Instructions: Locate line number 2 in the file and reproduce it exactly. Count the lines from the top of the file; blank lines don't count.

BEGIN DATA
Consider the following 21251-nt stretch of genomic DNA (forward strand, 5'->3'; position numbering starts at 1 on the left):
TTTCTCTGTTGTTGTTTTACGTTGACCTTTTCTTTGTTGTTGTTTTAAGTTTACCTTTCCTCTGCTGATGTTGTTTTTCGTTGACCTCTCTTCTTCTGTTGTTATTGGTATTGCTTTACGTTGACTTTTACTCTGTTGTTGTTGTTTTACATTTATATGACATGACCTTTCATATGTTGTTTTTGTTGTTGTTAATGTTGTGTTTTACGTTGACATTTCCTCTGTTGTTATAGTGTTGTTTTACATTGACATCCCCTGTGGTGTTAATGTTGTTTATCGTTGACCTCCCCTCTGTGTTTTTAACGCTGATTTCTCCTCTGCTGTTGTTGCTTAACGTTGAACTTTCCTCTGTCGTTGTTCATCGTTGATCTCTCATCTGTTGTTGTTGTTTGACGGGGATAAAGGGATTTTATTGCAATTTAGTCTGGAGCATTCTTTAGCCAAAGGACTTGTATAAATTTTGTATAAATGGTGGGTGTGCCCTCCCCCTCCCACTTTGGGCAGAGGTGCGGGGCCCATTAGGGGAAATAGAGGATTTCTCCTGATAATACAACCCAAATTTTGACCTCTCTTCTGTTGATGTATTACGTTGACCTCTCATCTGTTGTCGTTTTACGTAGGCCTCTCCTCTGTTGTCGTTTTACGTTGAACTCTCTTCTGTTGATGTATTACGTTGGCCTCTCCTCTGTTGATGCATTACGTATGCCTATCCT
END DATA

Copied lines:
TTTCTCTGTTGTTGTTTTACGTTGACCTTTTCTTTGTTGTTGTTTTAAGTTTACCTTTCCTCTGCTGATGTTGTTTTTCGTTGACCTCTCTTCTTCTGTTGTTATTGGTATTGCTTTACGTTGACTTTTACTCTGTTGTTGTTGTTTTACATTTATATGACATGACCTTTCATATGTTGTTTTTGTTGTTGTTAATGTTGTGTTTTACGTTGACATTTCCTCTGTTGTTATAGTGTTGTTTTACATTGACATCCCCTGTGGTGTTAATGTTGTTTATCGTTGACCTCCCCTCTGTGTTTTTAACGCTGATTTCTCCTCTGCTGTTGTTGCTTAACGTTGAACTTTCCTCTGTCGTTGTTCATCGTTGATCTCTCATCTGTTGTTGTTGTTTGACGGGGATAAAGGGATTTTATTGCAATTTAGTCTGGAGCATTCTTTAGCCAAAGGACTTGTATAAATTTTGTATAAATGGTGGGTGTGCCCTCCCCCTCCCACTTTGGGCAGAGGTGCGGGGCCCATTAGGGGAAATAGAGGATTTCTCCTGATAATACAACCCAAATTTTGACCTCTCTTCTGTTGATGTATTACGTTGACCTCTCATCTGTTGTCGTTTTACGTAGGCCTCTCCTCTGTTGTCGTTTTACGTTGAACTCTCTTCTGTTGATGTATTACGTTGGCCTCTCCTCTGTTGATGCATTACGTATGCCTATCCT